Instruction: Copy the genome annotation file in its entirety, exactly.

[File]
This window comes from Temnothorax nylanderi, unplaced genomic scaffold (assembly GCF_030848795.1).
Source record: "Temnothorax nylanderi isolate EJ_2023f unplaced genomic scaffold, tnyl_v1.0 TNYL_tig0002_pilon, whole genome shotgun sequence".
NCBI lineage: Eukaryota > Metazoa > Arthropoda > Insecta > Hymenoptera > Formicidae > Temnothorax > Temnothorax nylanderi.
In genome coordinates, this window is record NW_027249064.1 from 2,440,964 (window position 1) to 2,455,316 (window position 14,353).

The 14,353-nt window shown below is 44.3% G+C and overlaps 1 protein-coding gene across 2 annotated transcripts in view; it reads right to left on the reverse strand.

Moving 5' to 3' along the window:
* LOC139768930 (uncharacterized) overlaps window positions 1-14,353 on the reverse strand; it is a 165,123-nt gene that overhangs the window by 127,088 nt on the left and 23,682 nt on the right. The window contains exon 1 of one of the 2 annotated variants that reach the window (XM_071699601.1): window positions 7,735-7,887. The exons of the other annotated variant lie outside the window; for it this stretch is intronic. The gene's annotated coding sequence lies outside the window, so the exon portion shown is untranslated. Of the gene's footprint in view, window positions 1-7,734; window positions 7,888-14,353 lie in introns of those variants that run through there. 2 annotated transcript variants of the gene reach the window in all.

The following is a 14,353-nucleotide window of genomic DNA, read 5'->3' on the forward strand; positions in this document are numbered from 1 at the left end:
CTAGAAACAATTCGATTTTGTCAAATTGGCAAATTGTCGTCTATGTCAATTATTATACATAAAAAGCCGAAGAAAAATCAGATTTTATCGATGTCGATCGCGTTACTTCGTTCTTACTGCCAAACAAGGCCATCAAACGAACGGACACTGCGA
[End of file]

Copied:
This window comes from Temnothorax nylanderi, unplaced genomic scaffold (assembly GCF_030848795.1).
Source record: "Temnothorax nylanderi isolate EJ_2023f unplaced genomic scaffold, tnyl_v1.0 TNYL_tig0002_pilon, whole genome shotgun sequence".
NCBI lineage: Eukaryota > Metazoa > Arthropoda > Insecta > Hymenoptera > Formicidae > Temnothorax > Temnothorax nylanderi.
In genome coordinates, this window is record NW_027249064.1 from 2,440,964 (window position 1) to 2,455,316 (window position 14,353).

The 14,353-nt window shown below is 44.3% G+C and overlaps 1 protein-coding gene across 2 annotated transcripts in view; it reads right to left on the reverse strand.

Moving 5' to 3' along the window:
* LOC139768930 (uncharacterized) overlaps window positions 1-14,353 on the reverse strand; it is a 165,123-nt gene that overhangs the window by 127,088 nt on the left and 23,682 nt on the right. The window contains exon 1 of one of the 2 annotated variants that reach the window (XM_071699601.1): window positions 7,735-7,887. The exons of the other annotated variant lie outside the window; for it this stretch is intronic. The gene's annotated coding sequence lies outside the window, so the exon portion shown is untranslated. Of the gene's footprint in view, window positions 1-7,734; window positions 7,888-14,353 lie in introns of those variants that run through there. 2 annotated transcript variants of the gene reach the window in all.

The following is a 14,353-nucleotide window of genomic DNA, read 5'->3' on the forward strand; positions in this document are numbered from 1 at the left end:
CTAGAAACAATTCGATTTTGTCAAATTGGCAAATTGTCGTCTATGTCAATTATTATACATAAAAAGCCGAAGAAAAATCAGATTTTATCGATGTCGATCGCGTTACTTCGTTCTTACTGCCAAACAAGGCCATCAAACGAACGGACACTGCGA